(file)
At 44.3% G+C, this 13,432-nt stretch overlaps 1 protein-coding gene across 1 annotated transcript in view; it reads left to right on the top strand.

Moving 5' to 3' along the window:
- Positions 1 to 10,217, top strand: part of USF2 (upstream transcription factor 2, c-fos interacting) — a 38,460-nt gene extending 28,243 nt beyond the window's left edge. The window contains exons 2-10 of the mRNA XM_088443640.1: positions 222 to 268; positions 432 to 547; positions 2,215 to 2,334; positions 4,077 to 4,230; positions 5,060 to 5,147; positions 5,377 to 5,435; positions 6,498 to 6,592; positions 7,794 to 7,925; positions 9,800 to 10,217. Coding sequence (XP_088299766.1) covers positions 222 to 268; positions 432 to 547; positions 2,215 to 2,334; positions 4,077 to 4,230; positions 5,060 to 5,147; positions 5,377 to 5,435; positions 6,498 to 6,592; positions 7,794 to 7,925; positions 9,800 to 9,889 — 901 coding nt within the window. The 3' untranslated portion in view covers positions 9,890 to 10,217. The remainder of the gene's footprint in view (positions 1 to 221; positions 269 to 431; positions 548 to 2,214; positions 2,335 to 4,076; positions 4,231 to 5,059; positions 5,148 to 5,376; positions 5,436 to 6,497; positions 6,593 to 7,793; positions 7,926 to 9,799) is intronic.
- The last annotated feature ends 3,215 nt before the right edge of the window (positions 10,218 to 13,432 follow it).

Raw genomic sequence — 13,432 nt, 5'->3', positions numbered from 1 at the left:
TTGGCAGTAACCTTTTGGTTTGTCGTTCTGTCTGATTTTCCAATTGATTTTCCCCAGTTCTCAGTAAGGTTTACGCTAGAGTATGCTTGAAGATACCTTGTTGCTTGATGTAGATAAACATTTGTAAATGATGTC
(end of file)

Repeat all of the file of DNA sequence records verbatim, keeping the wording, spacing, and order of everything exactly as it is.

At 44.3% G+C, this 13,432-nt stretch overlaps 1 protein-coding gene across 1 annotated transcript in view; it reads left to right on the top strand.

Moving 5' to 3' along the window:
- Positions 1 to 10,217, top strand: part of USF2 (upstream transcription factor 2, c-fos interacting) — a 38,460-nt gene extending 28,243 nt beyond the window's left edge. The window contains exons 2-10 of the mRNA XM_088443640.1: positions 222 to 268; positions 432 to 547; positions 2,215 to 2,334; positions 4,077 to 4,230; positions 5,060 to 5,147; positions 5,377 to 5,435; positions 6,498 to 6,592; positions 7,794 to 7,925; positions 9,800 to 10,217. Coding sequence (XP_088299766.1) covers positions 222 to 268; positions 432 to 547; positions 2,215 to 2,334; positions 4,077 to 4,230; positions 5,060 to 5,147; positions 5,377 to 5,435; positions 6,498 to 6,592; positions 7,794 to 7,925; positions 9,800 to 9,889 — 901 coding nt within the window. The 3' untranslated portion in view covers positions 9,890 to 10,217. The remainder of the gene's footprint in view (positions 1 to 221; positions 269 to 431; positions 548 to 2,214; positions 2,335 to 4,076; positions 4,231 to 5,059; positions 5,148 to 5,376; positions 5,436 to 6,497; positions 6,593 to 7,793; positions 7,926 to 9,799) is intronic.
- The last annotated feature ends 3,215 nt before the right edge of the window (positions 10,218 to 13,432 follow it).

Raw genomic sequence — 13,432 nt, 5'->3', positions numbered from 1 at the left:
TTGGCAGTAACCTTTTGGTTTGTCGTTCTGTCTGATTTTCCAATTGATTTTCCCCAGTTCTCAGTAAGGTTTACGCTAGAGTATGCTTGAAGATACCTTGTTGCTTGATGTAGATAAACATTTGTAAATGATGTC